Fu­ture proof­ing the Caribbean

Stabroek News Sunday - - LETTERS -

If like me, you lis­ten reg­u­larly to the BBC World Ser­vice, you may have heard a re­cent item about an ex­tra­or­di­nary leap for­ward in tech­nol­ogy, which, over time, could lead to clothes and even shoes be­ing pro­duced us­ing a do­mes­tic 3D prin­ter.

Al­though the idea is still at the level of ‘as­pi­ra­tional’, the tech­nol­ogy ex­ists. The con­cept and implications are ex­plained in an on­line TED talk given in 2015 by Danit Pe­leg, an Is­raeli de­signer who is al­ready pro­duc­ing gar­ments in this way. In it, she set out how soon it will be pos­si­ble for cre­ative tal­ent in re­mote lo­ca­tions to sell un­der li­cence their dig­i­tally con­verted cloth­ing de­signs to own­ers of 3D print­ers. The buyer would down­load the soft­ware, and print at home or else­where made-to-mea­sure ver­sions of de­signer clothes us­ing new bio-degrad­able ma­te­ri­als that will ul­ti­mately make clothes re­cy­clable

The con­cept has so far only been ap­plied to haute cou­ture by Ms Pe­leg and a small num­ber of other de­sign­ers. To be­come com­mon­place, it will re­quire a dra­matic re­duc­tion in the cost of 3D print­ing and some tech­ni­cal re­fine­ments. How­ever, it is an in­di­ca­tion of how new and lat­eral think­ing in re­la­tion to tech­nol­ogy will not just dis­rupt es­tab­lished in­dus­tries, but be­fore long of­fer small na­tions and cre­ative in­di­vid­u­als dis­tant from the world’s largest mar­kets the op­por­tu­nity to leap the com­mer­cial con­straints im­posed by their geo­graphic bound­aries.

It is an ex­am­ple of how dis­rup­tive new tech­nol­ogy is be­com­ing, and the need for small Caribbean na­tions that have barely caught up with the end of pref­er­ence to look much fur­ther over the hori­zon.

In re­cent weeks, this col­umn has sought to il­lus­trate the sig­nif­i­cance of the new long-term think­ing on tourism, which seeks to de­velop the sup­ply side of the in­dus­try in ways that cap­ture much greater value for the Caribbean econ­omy and those who work in the in­dus­try. It has also pre­vi­ously fo­cused on the im­por­tance of the re­gion be­com­ing a global lo­gis­tics hub and com­ing to recog­nise that a part of its fu­ture wealth lies in and be­neath its seas.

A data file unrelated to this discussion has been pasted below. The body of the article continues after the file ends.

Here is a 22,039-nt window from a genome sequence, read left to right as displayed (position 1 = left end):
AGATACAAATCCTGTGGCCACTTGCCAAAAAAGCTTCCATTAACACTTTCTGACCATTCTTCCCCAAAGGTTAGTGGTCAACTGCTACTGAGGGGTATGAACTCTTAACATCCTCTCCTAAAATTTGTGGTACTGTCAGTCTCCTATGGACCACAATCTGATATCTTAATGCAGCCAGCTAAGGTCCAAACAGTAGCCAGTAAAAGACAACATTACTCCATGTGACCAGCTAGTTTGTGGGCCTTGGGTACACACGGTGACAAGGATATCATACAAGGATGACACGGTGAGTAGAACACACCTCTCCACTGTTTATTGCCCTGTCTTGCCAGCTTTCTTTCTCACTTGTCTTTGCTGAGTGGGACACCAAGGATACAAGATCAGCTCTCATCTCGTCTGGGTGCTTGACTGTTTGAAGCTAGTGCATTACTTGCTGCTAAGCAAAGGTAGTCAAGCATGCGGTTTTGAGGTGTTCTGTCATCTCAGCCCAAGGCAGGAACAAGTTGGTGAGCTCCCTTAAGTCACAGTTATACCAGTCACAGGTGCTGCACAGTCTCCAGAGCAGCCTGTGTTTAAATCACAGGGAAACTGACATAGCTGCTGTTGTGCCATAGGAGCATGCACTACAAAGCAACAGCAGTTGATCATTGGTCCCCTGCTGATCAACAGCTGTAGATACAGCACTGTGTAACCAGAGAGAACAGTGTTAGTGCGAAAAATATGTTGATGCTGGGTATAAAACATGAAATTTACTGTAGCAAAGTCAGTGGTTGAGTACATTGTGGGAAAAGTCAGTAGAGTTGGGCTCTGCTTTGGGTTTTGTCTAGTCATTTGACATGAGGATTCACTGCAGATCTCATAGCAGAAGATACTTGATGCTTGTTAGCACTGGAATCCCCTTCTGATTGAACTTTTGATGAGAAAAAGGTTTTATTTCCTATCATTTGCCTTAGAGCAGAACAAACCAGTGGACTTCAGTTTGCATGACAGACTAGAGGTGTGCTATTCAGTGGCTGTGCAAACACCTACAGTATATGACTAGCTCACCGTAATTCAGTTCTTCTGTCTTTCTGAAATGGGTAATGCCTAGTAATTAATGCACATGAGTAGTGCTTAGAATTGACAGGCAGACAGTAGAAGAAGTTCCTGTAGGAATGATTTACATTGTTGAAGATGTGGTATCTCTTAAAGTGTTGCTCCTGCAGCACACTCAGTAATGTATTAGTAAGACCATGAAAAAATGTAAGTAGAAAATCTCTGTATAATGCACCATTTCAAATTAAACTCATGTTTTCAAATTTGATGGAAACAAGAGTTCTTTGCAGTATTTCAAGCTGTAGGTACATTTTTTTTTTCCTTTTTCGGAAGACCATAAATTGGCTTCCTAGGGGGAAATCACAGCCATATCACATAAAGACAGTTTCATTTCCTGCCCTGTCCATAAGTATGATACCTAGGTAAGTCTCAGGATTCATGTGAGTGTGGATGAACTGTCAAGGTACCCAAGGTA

What, how­ever, is much less ap­par­ent is whether any thought is be­ing given to the ef­fect that a world mov­ing rapidly to­wards the use of ar­ti­fi­cial in­tel­li­gence in man­u­fac­tur­ing, fi­nan­cial ser­vices, and agri­cul­ture, or the ef­fect that in­ter­net en­abled re­motely de­liv­ered ser­vices will have on the re­gion’s ex­ist­ing in­dus­tries or fu­ture eco­nomic growth.

For ex­am­ple, what does the fu­ture hold for Caribbean agri­cul­ture if na­tions in South Amer­ica mech­a­nise to the ex­tent that crops pro­duced on large acreages are tended by ro­botic driver­less ma­chines, op­er­ated re­motely by a sin­gle farmer? Lis­ten to the farm­ing pro­grammes in Europe and North Amer­ica and it is im­me­di­ately ap­par­ent that within twenty years this will be com­mon­place, re­duc­ing labour re­quire­ments, the cost of pro­duc­tion and of many food­stuffs, af­fect­ing all crops, in­clud­ing those that are in­dus­tri­ally pro­cessed.

In the Caribbean, some cre­ative in­di­vid­u­als are find­ing tech-re­lated so­lu­tions to break down the dis­tance be­tween them and the con­sumer mar­kets they want to sell into.

The best ex­am­ple is, per­haps sur­pris­ingly, a pri­vate Cuban com­pany, Clan­des­tina, known glob­ally for its ‘Ac­tu­ally, I’m in Ha­vana’ t-shirts.